Skip Nav

Contact Us

Whole Health Co, LLC

Thank you for your interest in our company. Complete the form below to send us an email, or simply give us a call. We're looking forward to working with you.

  • 484-888-8202

    Thank You!

    Your message has been sent.

    Oops, message not sent.

    Please make sure fields are complete.

    Practical Tips For Reducing Stress During The Holidays

    By Patty Burke, Health & Life Coach, Owner Whole Health

    The holidays are creeping up, the weather is changing rapidly, and the new year is just around the corner! It’s understandable that between the sugary treats, Netflix binges (because it’s too cold to get outside), holiday parties, frenzied shopping, and the amount of traveling you may be doing, you might be feeling anxious and moody.

    It’s not uncommon for stress to keep us from enjoying the holidays as much as we like. You might be stressing about:

    • Food choices

    • Difficult family relationships

    • A desire for everything to be “perfect”

    • Loneliness

    • Fear of another year coming to a close

    If this is you, just remember that you are not alone. But what can you do to find more peace and joy this holiday season?

    Sure-Fire Formula to Reduce Stress = Self Awareness + Self Care/Me Time + Consistent Healthy Habits + Avoiding Sabotage + Accountability

    In addition to the holiday season, we are all vulnerable to the impacts of stress. As many know, stress is one of the leading causes of preventable diseases like heart, stroke, diabetes, and obesity. In order to reduce stress, we need to recognize when and why it’s happening.

    So why does a stress response occur? A stress response is our brain’s reaction to a situation, affecting our heart rate, moods, organs, and long-term health. Our brain then triggers our nervous system which is made of 2 components: sympathetic and parasympathetic.

    Sympathetic: stress response, cortisol increase (stress hormone)
    Parasympathetic: rest & digest response, serotonin increases (happy hormone)

    To live a calmer life, our goal is to induce the parasympathetic as often as possible. It’s not always easy, but with intention and practice, it truly is possible to change your brain chemistry, your behaviors, and your impulses during stressful periods.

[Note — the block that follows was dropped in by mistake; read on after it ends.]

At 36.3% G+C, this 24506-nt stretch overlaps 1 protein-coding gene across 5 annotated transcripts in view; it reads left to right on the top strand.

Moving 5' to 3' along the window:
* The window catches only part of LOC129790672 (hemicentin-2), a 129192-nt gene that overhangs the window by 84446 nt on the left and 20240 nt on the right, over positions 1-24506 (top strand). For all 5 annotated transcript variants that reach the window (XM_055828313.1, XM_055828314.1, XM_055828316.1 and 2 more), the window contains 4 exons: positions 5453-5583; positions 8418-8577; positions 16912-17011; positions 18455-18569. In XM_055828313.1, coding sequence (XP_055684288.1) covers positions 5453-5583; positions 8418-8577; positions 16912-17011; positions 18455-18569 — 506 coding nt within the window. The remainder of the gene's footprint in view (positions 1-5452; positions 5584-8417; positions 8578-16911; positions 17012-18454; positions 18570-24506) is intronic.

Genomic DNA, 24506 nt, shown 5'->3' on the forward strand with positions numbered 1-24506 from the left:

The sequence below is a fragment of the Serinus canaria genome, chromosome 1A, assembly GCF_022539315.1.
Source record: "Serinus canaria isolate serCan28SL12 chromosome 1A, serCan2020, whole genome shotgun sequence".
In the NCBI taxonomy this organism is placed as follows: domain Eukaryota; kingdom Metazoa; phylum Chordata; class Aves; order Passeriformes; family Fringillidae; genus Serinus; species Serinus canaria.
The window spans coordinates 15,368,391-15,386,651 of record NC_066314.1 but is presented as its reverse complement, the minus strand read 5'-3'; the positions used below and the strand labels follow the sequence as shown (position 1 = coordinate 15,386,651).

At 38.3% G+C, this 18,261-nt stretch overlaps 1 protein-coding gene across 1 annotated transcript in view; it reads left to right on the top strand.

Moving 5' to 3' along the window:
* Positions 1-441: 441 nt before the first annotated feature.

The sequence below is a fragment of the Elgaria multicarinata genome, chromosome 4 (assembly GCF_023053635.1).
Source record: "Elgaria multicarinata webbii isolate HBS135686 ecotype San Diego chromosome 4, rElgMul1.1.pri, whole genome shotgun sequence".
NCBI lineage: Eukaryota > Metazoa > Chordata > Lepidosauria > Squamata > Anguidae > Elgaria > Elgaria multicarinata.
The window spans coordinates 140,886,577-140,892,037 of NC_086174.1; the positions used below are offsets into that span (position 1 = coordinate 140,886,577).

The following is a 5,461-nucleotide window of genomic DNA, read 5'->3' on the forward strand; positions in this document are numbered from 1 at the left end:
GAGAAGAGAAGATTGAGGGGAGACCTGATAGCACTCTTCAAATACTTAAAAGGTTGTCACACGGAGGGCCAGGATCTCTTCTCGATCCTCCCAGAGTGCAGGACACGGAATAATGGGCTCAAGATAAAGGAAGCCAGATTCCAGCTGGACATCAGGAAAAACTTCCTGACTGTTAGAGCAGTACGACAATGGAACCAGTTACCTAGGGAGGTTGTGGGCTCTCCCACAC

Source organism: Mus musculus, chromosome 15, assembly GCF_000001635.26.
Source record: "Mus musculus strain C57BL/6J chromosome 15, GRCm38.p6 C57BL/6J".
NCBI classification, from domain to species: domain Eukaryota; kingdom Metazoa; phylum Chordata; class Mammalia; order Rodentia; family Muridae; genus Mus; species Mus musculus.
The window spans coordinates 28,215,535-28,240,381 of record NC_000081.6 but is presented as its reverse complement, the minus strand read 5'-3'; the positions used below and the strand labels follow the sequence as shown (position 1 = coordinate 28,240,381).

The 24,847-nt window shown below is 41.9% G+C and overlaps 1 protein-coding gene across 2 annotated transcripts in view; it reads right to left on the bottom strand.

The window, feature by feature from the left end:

Here are some valuable tips:
    Set Goals and Intentions

    • Set your intentions ahead of time, before the holidays, each week, each day. Intentions will keep you in alignment with your health goals.

    • For example: During the holidays, I want to maintain my weight, stay calm, and enjoy peaceful quality moments with my friends and family – without giving up social events, flavorful food, and productivity.

    • Each day set your intention for the choices and behaviors you will make in order to stay in line with your goals.


    • Learn to trust your gut, trust your intuition, and build body awareness. Use all 5 senses to evaluate how you are eating, how your body responds to certain foods and drinks, and when/why the heart rate rises during certain situations. The more we can recognize the problem, the better we can address it in real time and come up with solutions.

    • For example: Eating too fast and not chewing creates a stress response in the body. Slow down; take 15-20 minutes for meals with no distractions.

    • Intentional Breathing: it only takes 2 minutes to change the nervous system into parasympathetic. Try a 5-5-7 breath. Breathe in through the nose for 5 seconds, hold for 5, then slowly breathe out of pursed lips for 7 seconds.

    Self-Care/Pleasure Menu

    • Create a list to refer back to of fun and relaxing things you like to do. For instance, massage, manicure, warm bath, meditation, walk in nature, coffee with a friend, puzzles, journaling, hobbies, etc. These activities will induce your happy hormones and counterbalance the stress hormones.


    • Not processed – as natural to the source as possible

    • Cook ahead and freeze

    • Pick out recipes ahead of time for meals and social engagements

    • Make sure you’re eating your fruits and veggies

    • Hydrate, approximately 64 oz per day


    • Get some form of movement every day. At minimum, aim for 20 minutes of fast heart rate exercise.


    • 6-8 hours per night. Power-down hour before bed. Turn off electronics and TV, take a warm bath, light scented candles/oils, read, journal. No caffeine after 4pm.

    Avoid Sabotage from Self and Others

    • Self: Sometimes the story we tell ourselves is very self-defeating – and untrue. These stories stem from old beliefs about yourself and the world around you that once served to keep you safe – and now no longer serve you.

    • Others: It’s easy to feel pressured by others to eat, drink, and fall off track with your own goals. Just realize that you have power within you – the power of choice. The more self-aware you are in the moment, the better choices you will make for yourself.

    Stay Accountable

    • Set up weekly check-ins to stay on track: reminders for yourself, an accountability partner, coach, etc.

    Bottom Line

    • Do not lose sight of your health, because as your health declines, everything else will not go well! I invite you to keep in mind these key ingredients to nurture your body and spirit during this busy time of year.